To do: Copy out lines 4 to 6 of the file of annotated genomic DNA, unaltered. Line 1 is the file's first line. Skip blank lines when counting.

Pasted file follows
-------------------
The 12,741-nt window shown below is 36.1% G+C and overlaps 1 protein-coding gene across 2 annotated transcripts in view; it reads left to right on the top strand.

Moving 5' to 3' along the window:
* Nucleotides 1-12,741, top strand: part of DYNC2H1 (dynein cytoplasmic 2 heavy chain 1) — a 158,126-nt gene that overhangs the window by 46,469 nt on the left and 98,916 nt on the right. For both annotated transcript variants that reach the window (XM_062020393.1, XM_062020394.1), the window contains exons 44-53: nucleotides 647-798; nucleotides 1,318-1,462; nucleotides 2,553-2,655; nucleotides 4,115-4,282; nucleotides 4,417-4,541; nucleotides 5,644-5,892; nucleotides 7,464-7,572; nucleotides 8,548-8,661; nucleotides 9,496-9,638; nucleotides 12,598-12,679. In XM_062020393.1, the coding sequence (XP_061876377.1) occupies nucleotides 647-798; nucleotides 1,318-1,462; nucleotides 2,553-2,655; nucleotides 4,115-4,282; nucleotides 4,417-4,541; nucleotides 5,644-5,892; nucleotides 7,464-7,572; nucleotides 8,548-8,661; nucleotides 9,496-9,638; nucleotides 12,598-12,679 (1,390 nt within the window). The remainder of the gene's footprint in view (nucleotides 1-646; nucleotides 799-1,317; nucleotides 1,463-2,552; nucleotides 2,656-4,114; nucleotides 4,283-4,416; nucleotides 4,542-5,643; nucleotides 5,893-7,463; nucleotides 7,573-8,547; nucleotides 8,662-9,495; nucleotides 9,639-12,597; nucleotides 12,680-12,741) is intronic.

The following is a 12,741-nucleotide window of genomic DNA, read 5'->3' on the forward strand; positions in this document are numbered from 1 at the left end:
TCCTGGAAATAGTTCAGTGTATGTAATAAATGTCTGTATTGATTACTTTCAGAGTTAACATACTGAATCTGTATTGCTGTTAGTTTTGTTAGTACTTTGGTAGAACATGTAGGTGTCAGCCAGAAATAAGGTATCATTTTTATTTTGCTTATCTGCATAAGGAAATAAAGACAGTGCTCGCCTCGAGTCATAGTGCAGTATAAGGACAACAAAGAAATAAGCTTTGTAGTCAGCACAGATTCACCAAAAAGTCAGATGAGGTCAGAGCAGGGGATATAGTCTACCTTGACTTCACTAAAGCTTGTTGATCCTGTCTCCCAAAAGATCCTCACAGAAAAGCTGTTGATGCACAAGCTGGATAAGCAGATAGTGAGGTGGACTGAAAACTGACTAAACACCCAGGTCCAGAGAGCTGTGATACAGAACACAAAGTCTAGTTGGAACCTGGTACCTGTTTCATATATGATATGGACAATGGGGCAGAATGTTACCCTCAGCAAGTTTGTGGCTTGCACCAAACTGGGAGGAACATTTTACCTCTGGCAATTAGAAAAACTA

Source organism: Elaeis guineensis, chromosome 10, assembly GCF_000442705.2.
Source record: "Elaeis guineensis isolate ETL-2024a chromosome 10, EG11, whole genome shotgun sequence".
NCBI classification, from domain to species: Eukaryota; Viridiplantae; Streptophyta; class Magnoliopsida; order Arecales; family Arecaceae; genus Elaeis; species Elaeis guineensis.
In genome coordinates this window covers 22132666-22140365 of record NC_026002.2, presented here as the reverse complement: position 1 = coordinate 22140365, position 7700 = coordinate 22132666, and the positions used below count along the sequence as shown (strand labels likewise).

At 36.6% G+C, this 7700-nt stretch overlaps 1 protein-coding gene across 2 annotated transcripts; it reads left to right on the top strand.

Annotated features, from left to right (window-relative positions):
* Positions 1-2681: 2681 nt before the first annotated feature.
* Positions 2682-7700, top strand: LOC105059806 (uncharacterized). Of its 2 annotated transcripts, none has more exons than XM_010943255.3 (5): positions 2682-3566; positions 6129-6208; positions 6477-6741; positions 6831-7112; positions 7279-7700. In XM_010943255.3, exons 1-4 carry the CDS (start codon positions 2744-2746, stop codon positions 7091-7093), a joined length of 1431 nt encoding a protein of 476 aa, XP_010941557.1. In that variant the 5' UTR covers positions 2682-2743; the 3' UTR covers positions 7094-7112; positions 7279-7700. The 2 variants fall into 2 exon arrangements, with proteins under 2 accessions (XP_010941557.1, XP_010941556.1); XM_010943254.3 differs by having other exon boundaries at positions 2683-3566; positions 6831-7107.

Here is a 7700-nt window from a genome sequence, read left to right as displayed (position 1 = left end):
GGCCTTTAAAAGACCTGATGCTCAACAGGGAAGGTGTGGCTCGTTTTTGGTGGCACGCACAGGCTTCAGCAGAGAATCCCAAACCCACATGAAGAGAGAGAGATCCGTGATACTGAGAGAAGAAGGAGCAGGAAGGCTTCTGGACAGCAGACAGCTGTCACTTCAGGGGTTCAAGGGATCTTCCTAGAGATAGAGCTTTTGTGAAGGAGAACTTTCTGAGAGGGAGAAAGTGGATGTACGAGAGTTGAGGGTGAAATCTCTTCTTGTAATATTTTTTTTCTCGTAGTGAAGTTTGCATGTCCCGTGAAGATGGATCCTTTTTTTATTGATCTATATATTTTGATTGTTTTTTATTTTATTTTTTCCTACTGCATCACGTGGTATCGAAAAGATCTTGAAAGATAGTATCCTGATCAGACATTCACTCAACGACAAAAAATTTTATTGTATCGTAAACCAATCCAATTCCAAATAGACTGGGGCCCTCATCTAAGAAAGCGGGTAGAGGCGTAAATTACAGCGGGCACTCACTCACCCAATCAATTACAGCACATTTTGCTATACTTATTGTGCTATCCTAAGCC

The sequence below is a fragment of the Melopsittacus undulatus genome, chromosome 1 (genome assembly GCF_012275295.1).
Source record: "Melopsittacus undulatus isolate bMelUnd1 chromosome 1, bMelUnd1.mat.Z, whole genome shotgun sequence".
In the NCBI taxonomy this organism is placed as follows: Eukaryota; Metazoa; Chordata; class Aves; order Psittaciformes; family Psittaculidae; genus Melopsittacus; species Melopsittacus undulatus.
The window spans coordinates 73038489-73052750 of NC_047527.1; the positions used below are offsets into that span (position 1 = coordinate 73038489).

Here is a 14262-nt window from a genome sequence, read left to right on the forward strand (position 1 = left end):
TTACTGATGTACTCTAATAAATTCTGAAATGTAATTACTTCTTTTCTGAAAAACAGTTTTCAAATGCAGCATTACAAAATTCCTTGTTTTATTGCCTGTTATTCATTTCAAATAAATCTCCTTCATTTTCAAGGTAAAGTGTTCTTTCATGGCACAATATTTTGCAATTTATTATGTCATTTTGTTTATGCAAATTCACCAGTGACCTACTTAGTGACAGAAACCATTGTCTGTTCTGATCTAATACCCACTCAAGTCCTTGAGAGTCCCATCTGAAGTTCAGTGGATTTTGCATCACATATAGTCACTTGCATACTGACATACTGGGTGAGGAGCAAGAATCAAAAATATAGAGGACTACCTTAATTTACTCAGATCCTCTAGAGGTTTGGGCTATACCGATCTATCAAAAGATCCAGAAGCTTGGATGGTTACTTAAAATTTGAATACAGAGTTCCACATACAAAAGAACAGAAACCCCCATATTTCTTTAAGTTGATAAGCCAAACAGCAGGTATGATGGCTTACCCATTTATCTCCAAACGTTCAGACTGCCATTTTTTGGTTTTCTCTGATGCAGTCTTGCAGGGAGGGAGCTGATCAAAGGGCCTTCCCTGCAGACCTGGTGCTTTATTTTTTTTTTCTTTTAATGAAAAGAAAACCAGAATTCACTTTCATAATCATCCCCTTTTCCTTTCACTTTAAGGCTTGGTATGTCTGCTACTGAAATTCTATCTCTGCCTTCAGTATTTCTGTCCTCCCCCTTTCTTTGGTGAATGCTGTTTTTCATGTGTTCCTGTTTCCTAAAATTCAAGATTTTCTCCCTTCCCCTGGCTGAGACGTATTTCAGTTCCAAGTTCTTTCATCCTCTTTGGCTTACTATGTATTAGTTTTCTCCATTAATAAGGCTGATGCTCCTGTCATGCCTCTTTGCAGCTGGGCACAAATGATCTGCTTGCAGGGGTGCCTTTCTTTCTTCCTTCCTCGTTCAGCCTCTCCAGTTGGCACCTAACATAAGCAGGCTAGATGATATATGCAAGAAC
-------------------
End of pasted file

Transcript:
The following is a 12,741-nucleotide window of genomic DNA, read 5'->3' on the forward strand; positions in this document are numbered from 1 at the left end:
TCCTGGAAATAGTTCAGTGTATGTAATAAATGTCTGTATTGATTACTTTCAGAGTTAACATACTGAATCTGTATTGCTGTTAGTTTTGTTAGTACTTTGGTAGAACATGTAGGTGTCAGCCAGAAATAAGGTATCATTTTTATTTTGCTTATCTGCATAAGGAAATAAAGACAGTGCTCGCCTCGAGTCATAGTGCAGTATAAGGACAACAAAGAAATAAGCTTTGTAGTCAGCACAGATTCACCAAAAAGTCAGATGAGGTCAGAGCAGGGGATATAGTCTACCTTGACTTCACTAAAGCTTGTTGATCCTGTCTCCCAAAAGATCCTCACAGAAAAGCTGTTGATGCACAAGCTGGATAAGCAGATAGTGAGGTGGACTGAAAACTGACTAAACACCCAGGTCCAGAGAGCTGTGATACAGAACACAAAGTCTAGTTGGAACCTGGTACCTGTTTCATATATGATATGGACAATGGGGCAGAATGTTACCCTCAGCAAGTTTGTGGCTTGCACCAAACTGGGAGGAACATTTTACCTCTGGCAATTAGAAAAACTA

Source organism: Elaeis guineensis, chromosome 10, assembly GCF_000442705.2.